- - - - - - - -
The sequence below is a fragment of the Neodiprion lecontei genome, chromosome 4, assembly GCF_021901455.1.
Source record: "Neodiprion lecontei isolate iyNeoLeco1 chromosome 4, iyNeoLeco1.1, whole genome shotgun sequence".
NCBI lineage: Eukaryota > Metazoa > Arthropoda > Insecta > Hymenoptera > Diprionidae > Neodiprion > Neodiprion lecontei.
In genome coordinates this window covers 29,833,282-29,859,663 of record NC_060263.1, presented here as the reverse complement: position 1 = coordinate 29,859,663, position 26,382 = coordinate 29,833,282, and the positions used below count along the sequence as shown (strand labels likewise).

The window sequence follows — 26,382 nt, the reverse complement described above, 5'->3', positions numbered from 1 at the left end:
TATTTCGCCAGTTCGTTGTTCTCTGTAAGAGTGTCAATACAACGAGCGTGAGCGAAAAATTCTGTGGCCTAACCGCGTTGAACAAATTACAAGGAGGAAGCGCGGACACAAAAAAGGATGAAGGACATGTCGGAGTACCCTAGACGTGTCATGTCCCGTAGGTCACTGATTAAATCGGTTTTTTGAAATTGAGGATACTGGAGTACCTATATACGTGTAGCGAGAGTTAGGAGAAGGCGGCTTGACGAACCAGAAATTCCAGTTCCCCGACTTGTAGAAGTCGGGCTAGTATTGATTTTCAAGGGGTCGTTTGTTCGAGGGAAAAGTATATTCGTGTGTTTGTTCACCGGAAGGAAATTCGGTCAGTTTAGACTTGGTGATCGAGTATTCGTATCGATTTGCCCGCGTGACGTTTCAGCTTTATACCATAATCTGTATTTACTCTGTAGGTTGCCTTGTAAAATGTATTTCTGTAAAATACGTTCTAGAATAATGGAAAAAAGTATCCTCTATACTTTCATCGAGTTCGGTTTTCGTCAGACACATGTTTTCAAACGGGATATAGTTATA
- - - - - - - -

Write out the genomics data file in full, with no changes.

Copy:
The sequence below is a fragment of the Neodiprion lecontei genome, chromosome 4, assembly GCF_021901455.1.
Source record: "Neodiprion lecontei isolate iyNeoLeco1 chromosome 4, iyNeoLeco1.1, whole genome shotgun sequence".
NCBI lineage: Eukaryota > Metazoa > Arthropoda > Insecta > Hymenoptera > Diprionidae > Neodiprion > Neodiprion lecontei.
In genome coordinates this window covers 29,833,282-29,859,663 of record NC_060263.1, presented here as the reverse complement: position 1 = coordinate 29,859,663, position 26,382 = coordinate 29,833,282, and the positions used below count along the sequence as shown (strand labels likewise).

The window sequence follows — 26,382 nt, the reverse complement described above, 5'->3', positions numbered from 1 at the left end:
TATTTCGCCAGTTCGTTGTTCTCTGTAAGAGTGTCAATACAACGAGCGTGAGCGAAAAATTCTGTGGCCTAACCGCGTTGAACAAATTACAAGGAGGAAGCGCGGACACAAAAAAGGATGAAGGACATGTCGGAGTACCCTAGACGTGTCATGTCCCGTAGGTCACTGATTAAATCGGTTTTTTGAAATTGAGGATACTGGAGTACCTATATACGTGTAGCGAGAGTTAGGAGAAGGCGGCTTGACGAACCAGAAATTCCAGTTCCCCGACTTGTAGAAGTCGGGCTAGTATTGATTTTCAAGGGGTCGTTTGTTCGAGGGAAAAGTATATTCGTGTGTTTGTTCACCGGAAGGAAATTCGGTCAGTTTAGACTTGGTGATCGAGTATTCGTATCGATTTGCCCGCGTGACGTTTCAGCTTTATACCATAATCTGTATTTACTCTGTAGGTTGCCTTGTAAAATGTATTTCTGTAAAATACGTTCTAGAATAATGGAAAAAAGTATCCTCTATACTTTCATCGAGTTCGGTTTTCGTCAGACACATGTTTTCAAACGGGATATAGTTATA